Robert Christgau: Dean of American Rock Critics

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Consumer Guide by Review Date: 1972-00-00

1972-00-00

Stephen Ambrose: Gypsy Moth (Elektra, 1972) Inspirational Verse: "Mary's arms reach out for me/We're sorry to leave you, mama/But this poor wanderin' boy/Is about to settle my karma." D+

Brian Auger's Oblivion Express: Second Wind (RCA Victor, 1972) Auger is a keyboard virtuoso and so what? Like most jazz-rock, this is a mishmash, not a synthesis, a loud version of the jazz of a decade ago. A voice is used not for human dimension, but for "dynamics" and the lyrics are so empty they might as well be Ray Conniff doodly-doodly-doo. D+

Ruth Brown: The Real Ruth Brown (Cobblestone, 1972) In which the young r&b singer becomes the mature jazz singer. Ruth Brown gave us some wonderful times way back when (remember "Mama, He Treats Your Daughter Mean"?) and there are wonderful times here, too (I vote for "Snap Your Fingers" and "All Around the World") but they're cut with a lot of club-act schlock. How about a one-year moratorium on "Walk A Mile In My Shoes"? B-

Mike d'Abo: Down at Rachel's Place (A&M, 1972) Normally, I only play the first side of just plain dull records like this one, but because d'Abo wrote "Handbags and Gladrags" I not only played side two but played it twice. A waste of time. D+

Yvonne Elliman: Yvonne Elliman (Decca, 1972) Clean production, tasteful song selection, winsome singing. Bleh. C+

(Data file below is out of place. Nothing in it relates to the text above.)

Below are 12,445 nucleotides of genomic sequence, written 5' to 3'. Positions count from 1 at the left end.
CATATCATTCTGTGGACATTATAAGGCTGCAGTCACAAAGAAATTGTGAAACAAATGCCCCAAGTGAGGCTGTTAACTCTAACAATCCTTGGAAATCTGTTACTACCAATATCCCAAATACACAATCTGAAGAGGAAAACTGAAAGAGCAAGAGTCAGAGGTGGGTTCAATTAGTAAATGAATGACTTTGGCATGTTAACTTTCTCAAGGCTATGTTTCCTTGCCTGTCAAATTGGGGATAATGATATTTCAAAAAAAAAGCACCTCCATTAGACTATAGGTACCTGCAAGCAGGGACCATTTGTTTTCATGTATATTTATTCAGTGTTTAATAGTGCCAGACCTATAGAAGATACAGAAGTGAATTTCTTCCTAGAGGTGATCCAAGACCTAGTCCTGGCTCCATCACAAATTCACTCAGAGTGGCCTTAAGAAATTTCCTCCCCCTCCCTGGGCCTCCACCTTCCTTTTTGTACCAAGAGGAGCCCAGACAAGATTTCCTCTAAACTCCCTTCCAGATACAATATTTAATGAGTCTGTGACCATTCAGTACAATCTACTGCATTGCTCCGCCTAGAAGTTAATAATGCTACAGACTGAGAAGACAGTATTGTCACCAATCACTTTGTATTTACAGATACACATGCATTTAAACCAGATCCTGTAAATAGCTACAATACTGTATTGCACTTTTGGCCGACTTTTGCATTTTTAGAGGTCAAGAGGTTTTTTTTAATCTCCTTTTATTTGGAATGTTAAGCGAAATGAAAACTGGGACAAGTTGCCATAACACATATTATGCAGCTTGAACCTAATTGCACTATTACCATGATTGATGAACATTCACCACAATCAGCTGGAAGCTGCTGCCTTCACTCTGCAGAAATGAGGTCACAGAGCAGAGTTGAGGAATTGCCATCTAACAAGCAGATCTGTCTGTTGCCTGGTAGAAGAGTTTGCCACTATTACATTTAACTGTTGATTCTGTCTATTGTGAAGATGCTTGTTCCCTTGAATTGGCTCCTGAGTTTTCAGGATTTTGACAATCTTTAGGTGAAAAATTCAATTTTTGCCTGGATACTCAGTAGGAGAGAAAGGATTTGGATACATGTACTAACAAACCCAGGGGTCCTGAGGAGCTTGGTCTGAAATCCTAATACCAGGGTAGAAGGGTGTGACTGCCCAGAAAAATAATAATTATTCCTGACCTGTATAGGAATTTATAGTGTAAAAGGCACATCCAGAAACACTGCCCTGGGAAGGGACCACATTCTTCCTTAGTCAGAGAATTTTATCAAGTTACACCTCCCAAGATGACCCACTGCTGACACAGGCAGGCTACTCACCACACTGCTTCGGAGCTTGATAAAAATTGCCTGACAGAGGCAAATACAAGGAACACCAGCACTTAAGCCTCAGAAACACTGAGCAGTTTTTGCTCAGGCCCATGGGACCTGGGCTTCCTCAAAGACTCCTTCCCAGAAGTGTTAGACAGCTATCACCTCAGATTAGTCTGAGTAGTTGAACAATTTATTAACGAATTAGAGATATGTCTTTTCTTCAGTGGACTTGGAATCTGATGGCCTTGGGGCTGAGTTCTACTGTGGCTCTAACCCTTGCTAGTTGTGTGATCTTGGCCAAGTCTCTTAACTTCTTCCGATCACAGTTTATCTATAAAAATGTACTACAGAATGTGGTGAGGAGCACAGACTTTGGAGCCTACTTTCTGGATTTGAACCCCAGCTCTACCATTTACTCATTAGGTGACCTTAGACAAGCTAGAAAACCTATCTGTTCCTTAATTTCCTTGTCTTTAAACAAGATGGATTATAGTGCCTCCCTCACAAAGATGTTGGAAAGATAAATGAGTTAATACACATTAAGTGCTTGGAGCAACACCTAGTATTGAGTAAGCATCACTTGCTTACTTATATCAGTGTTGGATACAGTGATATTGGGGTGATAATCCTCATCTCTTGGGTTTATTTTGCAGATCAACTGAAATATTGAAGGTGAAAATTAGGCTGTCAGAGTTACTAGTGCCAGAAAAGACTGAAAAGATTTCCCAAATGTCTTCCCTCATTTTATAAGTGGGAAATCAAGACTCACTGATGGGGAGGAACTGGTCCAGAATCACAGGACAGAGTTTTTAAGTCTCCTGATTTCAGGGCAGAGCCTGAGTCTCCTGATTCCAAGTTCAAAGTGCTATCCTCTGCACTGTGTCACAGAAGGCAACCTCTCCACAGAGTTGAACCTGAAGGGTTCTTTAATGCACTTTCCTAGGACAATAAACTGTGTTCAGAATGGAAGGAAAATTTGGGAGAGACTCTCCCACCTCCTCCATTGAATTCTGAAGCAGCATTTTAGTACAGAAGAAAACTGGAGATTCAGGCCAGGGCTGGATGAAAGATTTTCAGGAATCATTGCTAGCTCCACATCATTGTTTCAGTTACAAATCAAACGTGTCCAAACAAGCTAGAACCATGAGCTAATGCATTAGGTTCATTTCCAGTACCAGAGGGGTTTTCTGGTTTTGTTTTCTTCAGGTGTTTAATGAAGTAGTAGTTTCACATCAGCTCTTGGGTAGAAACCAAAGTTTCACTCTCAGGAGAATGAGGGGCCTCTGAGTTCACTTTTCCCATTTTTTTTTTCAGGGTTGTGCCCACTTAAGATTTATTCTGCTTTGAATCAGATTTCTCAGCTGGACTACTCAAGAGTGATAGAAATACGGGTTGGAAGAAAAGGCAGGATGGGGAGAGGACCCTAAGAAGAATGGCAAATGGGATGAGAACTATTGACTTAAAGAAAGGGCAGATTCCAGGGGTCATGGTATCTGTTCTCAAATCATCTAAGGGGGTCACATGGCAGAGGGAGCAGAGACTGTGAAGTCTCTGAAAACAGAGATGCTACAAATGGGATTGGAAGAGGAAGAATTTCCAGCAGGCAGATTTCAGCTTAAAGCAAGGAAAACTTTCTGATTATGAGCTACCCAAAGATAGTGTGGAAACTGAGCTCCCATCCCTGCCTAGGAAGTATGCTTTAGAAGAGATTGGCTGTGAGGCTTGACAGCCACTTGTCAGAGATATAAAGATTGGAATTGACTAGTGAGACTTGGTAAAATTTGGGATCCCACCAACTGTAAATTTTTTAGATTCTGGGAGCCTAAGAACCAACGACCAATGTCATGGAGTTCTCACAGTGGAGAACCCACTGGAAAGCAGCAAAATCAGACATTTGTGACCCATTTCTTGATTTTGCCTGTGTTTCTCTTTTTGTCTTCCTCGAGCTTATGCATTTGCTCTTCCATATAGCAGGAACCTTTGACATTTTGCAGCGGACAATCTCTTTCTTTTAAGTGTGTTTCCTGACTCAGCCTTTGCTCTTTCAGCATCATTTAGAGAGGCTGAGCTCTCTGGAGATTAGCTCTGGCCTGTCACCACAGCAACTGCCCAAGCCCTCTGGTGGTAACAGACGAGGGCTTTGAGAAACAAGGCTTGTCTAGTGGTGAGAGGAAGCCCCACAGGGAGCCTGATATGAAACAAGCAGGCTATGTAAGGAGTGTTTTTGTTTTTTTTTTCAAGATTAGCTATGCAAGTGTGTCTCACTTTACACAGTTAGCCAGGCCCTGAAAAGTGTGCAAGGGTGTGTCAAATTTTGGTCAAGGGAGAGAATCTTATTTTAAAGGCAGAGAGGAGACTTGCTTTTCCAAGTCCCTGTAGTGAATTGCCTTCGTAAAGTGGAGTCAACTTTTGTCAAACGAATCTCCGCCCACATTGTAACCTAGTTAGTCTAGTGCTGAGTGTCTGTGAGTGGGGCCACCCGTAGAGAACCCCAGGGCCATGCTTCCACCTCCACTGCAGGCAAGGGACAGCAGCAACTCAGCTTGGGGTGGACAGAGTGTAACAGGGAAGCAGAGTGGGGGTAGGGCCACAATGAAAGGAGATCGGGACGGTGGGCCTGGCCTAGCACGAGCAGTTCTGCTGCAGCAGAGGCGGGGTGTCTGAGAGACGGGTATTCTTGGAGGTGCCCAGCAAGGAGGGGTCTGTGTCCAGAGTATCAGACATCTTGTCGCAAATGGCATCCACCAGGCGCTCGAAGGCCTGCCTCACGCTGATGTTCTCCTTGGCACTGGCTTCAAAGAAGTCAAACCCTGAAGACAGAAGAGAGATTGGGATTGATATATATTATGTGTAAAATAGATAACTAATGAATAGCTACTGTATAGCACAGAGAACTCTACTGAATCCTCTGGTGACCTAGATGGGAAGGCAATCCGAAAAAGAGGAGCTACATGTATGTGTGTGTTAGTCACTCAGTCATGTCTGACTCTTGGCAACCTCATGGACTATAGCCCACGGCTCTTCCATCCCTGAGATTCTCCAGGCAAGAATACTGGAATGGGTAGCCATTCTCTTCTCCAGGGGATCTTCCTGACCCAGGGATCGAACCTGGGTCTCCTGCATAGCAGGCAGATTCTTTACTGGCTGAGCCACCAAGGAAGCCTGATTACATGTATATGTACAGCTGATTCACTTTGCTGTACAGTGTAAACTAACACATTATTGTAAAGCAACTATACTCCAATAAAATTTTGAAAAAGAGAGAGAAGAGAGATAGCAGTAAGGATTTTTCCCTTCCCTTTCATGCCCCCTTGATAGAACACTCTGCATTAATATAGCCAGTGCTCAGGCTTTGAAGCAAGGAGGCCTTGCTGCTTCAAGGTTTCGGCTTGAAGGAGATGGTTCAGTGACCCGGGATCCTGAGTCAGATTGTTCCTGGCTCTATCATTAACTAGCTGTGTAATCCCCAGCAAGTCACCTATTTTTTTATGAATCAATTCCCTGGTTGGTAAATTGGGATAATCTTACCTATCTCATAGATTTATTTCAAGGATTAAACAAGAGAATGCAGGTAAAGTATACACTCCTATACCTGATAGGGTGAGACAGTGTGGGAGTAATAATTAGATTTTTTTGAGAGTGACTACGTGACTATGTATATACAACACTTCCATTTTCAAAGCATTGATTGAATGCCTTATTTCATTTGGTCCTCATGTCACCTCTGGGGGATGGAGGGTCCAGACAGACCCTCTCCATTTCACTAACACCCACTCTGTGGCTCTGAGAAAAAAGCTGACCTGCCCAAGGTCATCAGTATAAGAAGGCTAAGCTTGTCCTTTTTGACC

Al Green: Al Green (Bell, 1972) If Al decides to turn into Otis Redding after all, we may look back at this repackaging of his earliest recordings as the beginning of a great stylist. If he decides to turn into Diana Ross, as seems at least possible, we will forget it quickly enough. B-

John Lee Hooker: Never Get Out of These Blues Alive (ABC, 1972) The Hook, being the Hook, almost never makes a bad album, but he does tend to be a little too boogieing even. This one breaks the pattern, with an agonizing version of "TB Sheets," an apt contribution from Van Morrison, and great studio work from guitarist Luther Tucker, Mel Brown, and Elvin Bishop. A-

The Johnstons: The Johnstons (Mercury, 1972) What do you call it when an honest and political Irish folk duo adds strings and horn arrangements for no perceivable purpose, including increased sales? How about sham-rock? C

Eric Justin Kaz: If You're Lonely (Atlantic, 1972) James Taylor without panache. D

Looking Glass: Looking Glass (Epic, 1972) This automatic good time doesn't even have the courage of its own slickness. C-

Ian Matthews: Tigers Will Survive (Vertigo, 1972) I know that Matthews (Fairport Convention, Matthews Southern Comfort) is one of the best acoustic-type performers around. I enjoy him at clubs. But they tell me that all the tunes on the record catch up to you, and after listening a dozen times I'm up to two--"Da Doo Ron Ron," which had a head start, and "The Only Dancer." B-

The Mothers: Just Another Band From L.A. (Bizarre, 1972) You said it, Frank, I didn't. C

The Osmonds: Phase III (MGM, 1972) No, I'm not being perverse. In fact, the first side to this lp--which includes two great singles ("Yo-Yo" and "Down by the Lazy River") and two good white soul-rockers and an acceptable-plus ballad--is such great AM music that I'm tempted to go higher. Unfortunately, the other side is a stinker, from Jesus-rock to studio jollity. One album a year and they might be very good indeed. B

Savoy Brown: Hellbound Train (Parrot, 1972) Creedence Clearwater survival. B-

James Taylor: One Man Dog (Warner Bros., 1972) James Taylor with panache. C+

Uriah Heep: The Magician's Birthday (Mercury, 1972) Third-hand heavy metal fantasies, like Led Zep only more literal, hooked to some clean, powerful arrangements, and a good melody or two. Okay stuff. B-

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